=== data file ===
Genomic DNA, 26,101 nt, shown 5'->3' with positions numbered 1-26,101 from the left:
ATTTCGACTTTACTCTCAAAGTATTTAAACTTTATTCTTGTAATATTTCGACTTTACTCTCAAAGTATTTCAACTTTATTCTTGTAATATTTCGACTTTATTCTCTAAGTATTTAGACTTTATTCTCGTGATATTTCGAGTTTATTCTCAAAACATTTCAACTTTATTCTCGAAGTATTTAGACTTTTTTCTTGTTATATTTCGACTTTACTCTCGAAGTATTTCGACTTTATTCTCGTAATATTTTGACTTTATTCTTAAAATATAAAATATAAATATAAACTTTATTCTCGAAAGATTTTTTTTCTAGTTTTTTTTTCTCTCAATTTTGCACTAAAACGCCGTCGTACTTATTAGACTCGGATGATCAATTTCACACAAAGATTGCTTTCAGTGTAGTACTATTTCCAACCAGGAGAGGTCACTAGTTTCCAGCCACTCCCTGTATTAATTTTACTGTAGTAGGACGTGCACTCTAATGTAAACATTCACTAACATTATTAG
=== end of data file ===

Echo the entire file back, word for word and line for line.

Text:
Genomic DNA, 26,101 nt, shown 5'->3' with positions numbered 1-26,101 from the left:
ATTTCGACTTTACTCTCAAAGTATTTAAACTTTATTCTTGTAATATTTCGACTTTACTCTCAAAGTATTTCAACTTTATTCTTGTAATATTTCGACTTTATTCTCTAAGTATTTAGACTTTATTCTCGTGATATTTCGAGTTTATTCTCAAAACATTTCAACTTTATTCTCGAAGTATTTAGACTTTTTTCTTGTTATATTTCGACTTTACTCTCGAAGTATTTCGACTTTATTCTCGTAATATTTTGACTTTATTCTTAAAATATAAAATATAAATATAAACTTTATTCTCGAAAGATTTTTTTTCTAGTTTTTTTTTCTCTCAATTTTGCACTAAAACGCCGTCGTACTTATTAGACTCGGATGATCAATTTCACACAAAGATTGCTTTCAGTGTAGTACTATTTCCAACCAGGAGAGGTCACTAGTTTCCAGCCACTCCCTGTATTAATTTTACTGTAGTAGGACGTGCACTCTAATGTAAACATTCACTAACATTATTAG